The normal distribution is defined by a mathematical formula. Although normal distributions may have different means and standard deviations, all normal distributions are “bell-curve” shaped, symmetrical with the greatest height at the mean (see Figure 1 for examples). Tails of a normal distribution are asymptotic, indefinitely decreasing but never touching the *x*-axis. The total area under the curve sums to 100%.

If we have a normal distribution, we can use the formula to calculate how likely it is to observe values in regions of interest.

Some measurements in the natural world may approximate normal distributions (e.g., perhaps the weights of hippopotamuses, heights of palm trees, students’ IQs, and people’s happiness). However, natural distributions are rarely (never?) exactly normal, or even close enough to normal that we can apply the formula with confidence.

A major reason why the normal distribution is so important in inferential statistics is because the distribution of possible sample means approaches normal as the sample size increases, as described by the Central Limit Theorem. This allows us to compute the probability of obtaining a sample mean in any range of interest, given that the sample is drawn randomly from a population with a specified mean and standard deviation.

*Important note*: Before we use the normal distribution to compute probabilities, we must verify that the distribution of interest is very close to normal. Although a distribution of scores in a sample of *N* cases may be quite far from normal, the distribution of means for all possible samples of *N* cases (i.e., the sampling distribution of the mean) may be quite close to normal. This fact, as described in the Central Limit Theorem, is critical for many applications of statistical inference.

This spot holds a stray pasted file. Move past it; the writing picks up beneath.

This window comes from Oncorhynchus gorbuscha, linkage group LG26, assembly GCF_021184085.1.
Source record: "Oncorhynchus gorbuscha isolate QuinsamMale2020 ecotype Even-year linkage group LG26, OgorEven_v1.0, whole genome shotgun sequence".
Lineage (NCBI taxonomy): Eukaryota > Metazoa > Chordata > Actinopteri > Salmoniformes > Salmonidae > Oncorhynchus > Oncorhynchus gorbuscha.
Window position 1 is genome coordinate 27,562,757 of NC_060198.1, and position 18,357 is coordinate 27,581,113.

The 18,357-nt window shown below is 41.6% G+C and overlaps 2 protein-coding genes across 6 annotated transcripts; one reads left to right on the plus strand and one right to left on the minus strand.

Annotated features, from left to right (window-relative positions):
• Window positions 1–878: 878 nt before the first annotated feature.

### Standard Normal Distributions and *Z* Scores

A normal distribution that is standardized (so that it has a mean of 0 and a *S.D.* of 1) is called the standard normal distribution, which represents a distribution of *z*-scores. If we know the mean μ (“mu”), and standard deviation σ (“sigma”), of a set of scores which are normally distributed, we can standardized each “raw” score, *x*, by converting it into a *z* score by using the following formula on each individual score:

A *z *score reflects how many standard deviations above or below the population mean a raw score is. For instance, on a scale which has a mean of 500 and a standard deviation of 100, a score of 450 would equal a *z* score of (450-500)/100 = -50/100 = -0.50, which indicates that the score is half a standard deviation below the mean.

- Note that converting
*x*scores to*z*scores does NOT change the shape of the distribution. The distribution of z scores is normal if and only if the distribution of*x*is normal. - Depending upon the sample size and the shape of the population distribution for
*x*, the sampling distribution of means may be very close to a normal distribution even when the population distribution

By converting normally distributed scores (either the observed data or the theoretical sampling distribution of the mean) into *z* scores, we can ascertain the probabilities of obtaining specific ranges of scores using either a table for the standard normal distribution (i.e., a z table) or a calculator like the WISE *p-z* converter.

*Caution*: It is not appropriate to use a normal distribution calculator or table to find probabilities unless you are confident that the shape of your distribution of interest is very close to the normal distribution!

### Calculating *a Z* Score and Probability

**Suppose that SAT scores among U.S. college students are normally distributed with a mean of 500 and a standard deviation of 100. What is the probability that a randomly selected individual from this population has an SAT score at or below 600?**

Solve this yourself now. You may use either a *z* table of probabilities or the *p*–*z* converter to find the desired probability.

Hint: A correction for continuity is appropriate here.

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